The percentage of people who have not shown up for their booked vaccination appointments at eight government-run community centres administering the Sinovac vaccine has more than tripled in the past four days.
Official figures show a steady rise in people not turning up for vaccination from 11 per cent last Saturday to 36 per cent on Tuesday. The waning interest follows growing concern about the safety of the Chinese-developed vaccine after three people died within several days of receiving the vaccination.
The most recent victim, a 71-year-old man without a history of chronic illness who died three days after receiving the Sinovac vaccine at a private clinic, was reported on Monday. An expert panel investigating adverse effects of Covid-19 immunisations has yet to rule out a direct link between the death and the vaccine.
Two other people who suffered from existing chronic illnesses have died within days of receiving the vaccine since the vaccination programme began in late February. The expert panel has said that it was of a “unanimous opinion” that there was “no direct causality” between the deaths and the vaccine.
The official in charge of vaccinations, civil service secretary Patrick Nip, told an RTHK programme on Tuesday that the vaccine is still safe for elderly patients and that the government will continue to monitor the situation.
“As the vaccination scheme continues, serious incidents and abnormalities will be reviewed and evaluated. We will see if the overall benefits outweigh the risks,” the secretary said.
Nip also said the important thing was to see if there was any direct link between the vaccination and deaths, taking into account the wider context in Hong Kong, where the biggest causes of death every year are pneumonia, heart disease and stroke.
He also urged those who fall into the 12 priority groups eligible for a vaccination to consult a doctor before being vaccinated if they were suffering from any chronic illness.
The Department of Health issued a statement on Tuesday calling for people who suffer from “uncontrolled severe chronic illnesses” to refrain from the vaccination.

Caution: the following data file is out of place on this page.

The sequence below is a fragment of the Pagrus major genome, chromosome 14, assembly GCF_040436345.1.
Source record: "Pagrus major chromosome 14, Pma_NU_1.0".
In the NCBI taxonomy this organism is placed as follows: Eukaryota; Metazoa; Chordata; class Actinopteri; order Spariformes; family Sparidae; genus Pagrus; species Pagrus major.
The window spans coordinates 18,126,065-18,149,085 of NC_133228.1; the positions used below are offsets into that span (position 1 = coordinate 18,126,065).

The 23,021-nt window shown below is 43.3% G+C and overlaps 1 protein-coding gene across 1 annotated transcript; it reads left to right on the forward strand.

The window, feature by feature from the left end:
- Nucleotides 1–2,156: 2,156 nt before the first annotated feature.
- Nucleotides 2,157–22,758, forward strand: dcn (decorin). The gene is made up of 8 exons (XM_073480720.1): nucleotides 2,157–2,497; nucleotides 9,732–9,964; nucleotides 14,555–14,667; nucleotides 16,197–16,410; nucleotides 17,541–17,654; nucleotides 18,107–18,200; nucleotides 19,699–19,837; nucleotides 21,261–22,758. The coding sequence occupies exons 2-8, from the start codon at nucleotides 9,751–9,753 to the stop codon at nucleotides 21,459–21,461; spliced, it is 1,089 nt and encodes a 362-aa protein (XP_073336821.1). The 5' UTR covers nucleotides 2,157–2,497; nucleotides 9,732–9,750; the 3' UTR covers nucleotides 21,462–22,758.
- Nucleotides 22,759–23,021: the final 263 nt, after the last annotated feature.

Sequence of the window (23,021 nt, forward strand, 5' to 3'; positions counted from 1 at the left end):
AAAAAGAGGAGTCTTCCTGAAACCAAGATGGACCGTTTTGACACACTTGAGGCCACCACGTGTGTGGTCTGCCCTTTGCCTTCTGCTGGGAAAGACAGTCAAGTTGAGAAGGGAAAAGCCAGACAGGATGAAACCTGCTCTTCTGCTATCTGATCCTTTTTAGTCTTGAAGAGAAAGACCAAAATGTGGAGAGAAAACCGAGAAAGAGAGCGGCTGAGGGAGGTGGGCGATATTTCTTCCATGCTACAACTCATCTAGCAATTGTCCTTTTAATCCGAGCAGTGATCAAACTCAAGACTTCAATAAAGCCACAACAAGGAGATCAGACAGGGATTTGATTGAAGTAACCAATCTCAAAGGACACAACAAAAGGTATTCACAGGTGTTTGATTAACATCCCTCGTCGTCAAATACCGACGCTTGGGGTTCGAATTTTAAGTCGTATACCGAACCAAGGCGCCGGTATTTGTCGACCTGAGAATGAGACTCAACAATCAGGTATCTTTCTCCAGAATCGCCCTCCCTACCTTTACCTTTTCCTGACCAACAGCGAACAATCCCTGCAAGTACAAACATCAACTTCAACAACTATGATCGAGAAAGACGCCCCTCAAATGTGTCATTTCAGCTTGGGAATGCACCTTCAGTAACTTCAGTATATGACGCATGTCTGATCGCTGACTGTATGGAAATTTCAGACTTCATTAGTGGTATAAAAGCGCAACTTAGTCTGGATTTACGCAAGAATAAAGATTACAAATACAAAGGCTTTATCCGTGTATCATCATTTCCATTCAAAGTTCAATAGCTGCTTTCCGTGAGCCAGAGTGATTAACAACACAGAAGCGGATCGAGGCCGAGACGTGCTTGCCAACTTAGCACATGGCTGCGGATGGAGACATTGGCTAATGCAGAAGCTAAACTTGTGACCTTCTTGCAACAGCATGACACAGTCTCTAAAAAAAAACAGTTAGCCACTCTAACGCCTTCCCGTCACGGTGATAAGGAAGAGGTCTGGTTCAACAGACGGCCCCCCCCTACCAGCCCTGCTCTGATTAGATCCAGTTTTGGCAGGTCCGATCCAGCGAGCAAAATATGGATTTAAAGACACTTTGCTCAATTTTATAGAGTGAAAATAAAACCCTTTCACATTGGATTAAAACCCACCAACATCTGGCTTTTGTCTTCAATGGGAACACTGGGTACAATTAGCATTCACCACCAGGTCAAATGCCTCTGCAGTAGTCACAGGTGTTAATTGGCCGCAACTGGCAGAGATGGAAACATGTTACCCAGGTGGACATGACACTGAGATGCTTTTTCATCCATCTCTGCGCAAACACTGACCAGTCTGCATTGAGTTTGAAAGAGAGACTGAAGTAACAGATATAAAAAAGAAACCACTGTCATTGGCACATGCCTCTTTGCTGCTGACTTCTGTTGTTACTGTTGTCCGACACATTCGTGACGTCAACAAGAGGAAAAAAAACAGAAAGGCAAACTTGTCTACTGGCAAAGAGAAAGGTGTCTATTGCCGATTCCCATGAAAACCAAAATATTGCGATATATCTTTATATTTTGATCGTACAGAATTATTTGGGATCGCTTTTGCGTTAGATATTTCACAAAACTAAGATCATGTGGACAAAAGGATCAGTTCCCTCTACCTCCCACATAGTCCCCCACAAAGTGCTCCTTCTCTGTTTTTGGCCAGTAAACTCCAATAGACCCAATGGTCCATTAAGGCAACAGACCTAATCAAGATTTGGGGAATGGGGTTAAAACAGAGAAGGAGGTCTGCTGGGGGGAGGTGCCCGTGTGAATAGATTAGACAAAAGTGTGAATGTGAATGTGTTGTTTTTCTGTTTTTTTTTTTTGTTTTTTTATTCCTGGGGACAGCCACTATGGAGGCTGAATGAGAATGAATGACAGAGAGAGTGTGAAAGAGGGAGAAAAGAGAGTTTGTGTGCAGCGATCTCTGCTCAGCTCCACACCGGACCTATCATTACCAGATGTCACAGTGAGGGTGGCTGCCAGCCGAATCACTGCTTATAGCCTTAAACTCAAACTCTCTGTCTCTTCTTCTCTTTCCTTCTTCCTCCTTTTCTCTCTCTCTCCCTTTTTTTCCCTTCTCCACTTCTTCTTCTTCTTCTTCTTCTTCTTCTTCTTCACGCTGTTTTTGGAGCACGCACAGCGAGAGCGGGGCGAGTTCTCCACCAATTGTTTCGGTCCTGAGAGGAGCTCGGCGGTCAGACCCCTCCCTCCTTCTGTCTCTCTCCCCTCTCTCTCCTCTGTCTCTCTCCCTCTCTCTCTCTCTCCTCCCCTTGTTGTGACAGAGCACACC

The China-developed Sinovac vaccine is not administered to persons aged 60 and over in mainland China. It was approved for emergency use in Hong Kong after a decision by local authorities to waive a requirement for developers to publish final-stage trial results in peer-reviewed medical journals.
Third person in intensive care
The drop in interest in Sinovac shots comes as the Department of Health reported a third person falling critically ill within days of receiving the Sinovac jab on Tuesday.
The 51-year-old man was admitted to intensive care at Queen Mary Hospital on Monday after suffering from shortness of breath within five days of receiving the Sinovac vaccination. He suffers from diabetes, high blood pressure and high cholesterol and remains in a critical condition.
Two elderly patients had been sent into intensive care over the weekend within days of being vaccinated. Both suffered from an array of pre-existing health conditions, including high blood pressure and heart disease.
The expert panel ruled out a direct link between the two cases and the vaccine on Monday.
A total of around 113,500 people have received vaccines in Hong Kong so far, with around 110,500 receiving a Sinovac jab and 3,000 receiving a BioNtech one.
Hong Kong reported eight new infections on Wednesday, two of which were imported and three with untraceable sources.
The Centre for Health Protection warned of an emerging cluster at Ursus Fitness gym in Sai Ying Pun on Wednesday, calling for those who have been on the premises since last Monday to be tested for the virus as soon as possible.